“I have a few friends from high school who have remained in the area, but with so much family still in Tahlequah, my time is limited when I return for visits,” she said.

Social media has enabled her to reconnect with many friends. It has been fun watching their families grow and their many adventures, she said.

“I was able to visit a good majority of friends and familiar faces when I was home a few years ago for my 20-year high school reunion; it was nice catching up with so many people at the same time,” she said.

A favorite memory of college was a trip with one of her best girlfriends - five weeks backpacking throughout Europe and staying at youth hostels.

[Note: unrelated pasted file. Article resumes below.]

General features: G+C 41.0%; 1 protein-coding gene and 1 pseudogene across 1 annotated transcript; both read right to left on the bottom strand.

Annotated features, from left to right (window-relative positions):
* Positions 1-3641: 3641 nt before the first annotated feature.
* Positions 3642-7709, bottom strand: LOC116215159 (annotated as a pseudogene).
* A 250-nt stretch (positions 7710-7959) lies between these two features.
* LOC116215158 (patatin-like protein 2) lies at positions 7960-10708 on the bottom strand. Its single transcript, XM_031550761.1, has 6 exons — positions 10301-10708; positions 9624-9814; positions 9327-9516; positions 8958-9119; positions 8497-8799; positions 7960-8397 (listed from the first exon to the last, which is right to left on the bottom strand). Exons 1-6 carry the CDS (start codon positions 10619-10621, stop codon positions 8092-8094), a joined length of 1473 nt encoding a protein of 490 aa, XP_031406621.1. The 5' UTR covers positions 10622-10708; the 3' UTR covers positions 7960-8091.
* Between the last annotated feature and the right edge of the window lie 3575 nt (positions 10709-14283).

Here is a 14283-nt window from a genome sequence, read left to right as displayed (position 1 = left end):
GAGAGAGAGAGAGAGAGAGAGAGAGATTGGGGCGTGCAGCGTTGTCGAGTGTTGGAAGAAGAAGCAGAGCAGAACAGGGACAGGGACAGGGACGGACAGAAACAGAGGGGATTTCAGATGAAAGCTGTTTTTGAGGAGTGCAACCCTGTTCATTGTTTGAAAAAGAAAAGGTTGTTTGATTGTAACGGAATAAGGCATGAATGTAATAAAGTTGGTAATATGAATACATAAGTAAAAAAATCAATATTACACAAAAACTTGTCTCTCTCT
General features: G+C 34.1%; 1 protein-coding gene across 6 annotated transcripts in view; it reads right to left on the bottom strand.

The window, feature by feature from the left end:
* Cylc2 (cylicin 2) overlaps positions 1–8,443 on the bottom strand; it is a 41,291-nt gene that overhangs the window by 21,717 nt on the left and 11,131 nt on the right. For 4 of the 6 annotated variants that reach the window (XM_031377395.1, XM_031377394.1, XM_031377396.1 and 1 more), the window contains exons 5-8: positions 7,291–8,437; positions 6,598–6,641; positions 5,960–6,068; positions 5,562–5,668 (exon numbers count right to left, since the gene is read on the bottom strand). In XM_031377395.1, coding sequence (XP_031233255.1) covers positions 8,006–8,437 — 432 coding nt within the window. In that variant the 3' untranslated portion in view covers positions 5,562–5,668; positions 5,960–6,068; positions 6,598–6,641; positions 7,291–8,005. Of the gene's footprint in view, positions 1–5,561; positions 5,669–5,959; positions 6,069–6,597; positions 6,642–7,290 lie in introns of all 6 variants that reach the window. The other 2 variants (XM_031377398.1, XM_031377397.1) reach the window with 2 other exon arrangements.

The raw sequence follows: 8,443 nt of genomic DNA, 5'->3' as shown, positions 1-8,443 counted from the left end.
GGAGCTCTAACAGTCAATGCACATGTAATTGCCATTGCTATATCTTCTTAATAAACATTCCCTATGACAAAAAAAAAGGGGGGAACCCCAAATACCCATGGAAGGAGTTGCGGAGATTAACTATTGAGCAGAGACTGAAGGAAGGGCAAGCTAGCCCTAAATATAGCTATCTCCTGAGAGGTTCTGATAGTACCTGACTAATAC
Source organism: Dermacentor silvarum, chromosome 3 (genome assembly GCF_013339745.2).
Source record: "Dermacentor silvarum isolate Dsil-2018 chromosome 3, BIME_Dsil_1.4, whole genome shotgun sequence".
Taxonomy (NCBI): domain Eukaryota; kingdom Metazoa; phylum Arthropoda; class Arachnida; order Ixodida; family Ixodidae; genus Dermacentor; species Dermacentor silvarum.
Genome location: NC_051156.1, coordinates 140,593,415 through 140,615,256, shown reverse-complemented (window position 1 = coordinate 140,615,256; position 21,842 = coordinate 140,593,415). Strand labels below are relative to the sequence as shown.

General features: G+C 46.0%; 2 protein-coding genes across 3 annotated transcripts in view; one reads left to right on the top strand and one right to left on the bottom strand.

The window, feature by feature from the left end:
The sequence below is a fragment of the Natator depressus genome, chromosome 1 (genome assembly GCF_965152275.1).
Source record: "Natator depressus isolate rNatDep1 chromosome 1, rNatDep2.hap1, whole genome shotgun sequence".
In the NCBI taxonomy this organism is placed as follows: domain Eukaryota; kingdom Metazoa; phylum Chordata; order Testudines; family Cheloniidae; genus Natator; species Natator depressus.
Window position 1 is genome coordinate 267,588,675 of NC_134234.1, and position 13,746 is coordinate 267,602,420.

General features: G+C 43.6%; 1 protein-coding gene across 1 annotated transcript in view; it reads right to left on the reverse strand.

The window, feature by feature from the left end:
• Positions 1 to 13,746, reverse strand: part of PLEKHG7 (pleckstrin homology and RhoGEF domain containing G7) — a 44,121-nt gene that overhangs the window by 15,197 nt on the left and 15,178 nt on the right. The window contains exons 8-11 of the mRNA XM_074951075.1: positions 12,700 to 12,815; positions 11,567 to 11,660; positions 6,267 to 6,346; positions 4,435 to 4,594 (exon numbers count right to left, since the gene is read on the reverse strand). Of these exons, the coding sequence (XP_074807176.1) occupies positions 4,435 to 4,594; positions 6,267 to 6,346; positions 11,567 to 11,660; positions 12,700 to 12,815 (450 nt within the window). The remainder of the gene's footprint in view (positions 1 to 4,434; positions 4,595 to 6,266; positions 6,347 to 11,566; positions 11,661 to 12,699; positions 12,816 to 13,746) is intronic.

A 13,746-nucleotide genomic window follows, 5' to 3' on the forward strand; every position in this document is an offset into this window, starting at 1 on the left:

“It is definitely ranked as one of the most amazing things I have ever done. My only regret is not splurging a little more. It was a once-in-a-lifetime opportunity,” she said.

Padilla met her husband, Marc, in college, and he was an enormous influence in her life.

“He believed in me long before I believed in myself. He has always been one of my biggest cheerleaders,” she said. “Of course, my mom and dad, also in the cheering section, have always supported me and guided me with pretty sound advice.”

She considers herself to have an amazing job.

“There is so much reward in helping people see better. When a person, especially a child, comes in with blurry vision, and through the power of glasses they see better, there is nothing like seeing their whole face light up and the smile that arrives without thought. It is just so rewarding,” she said.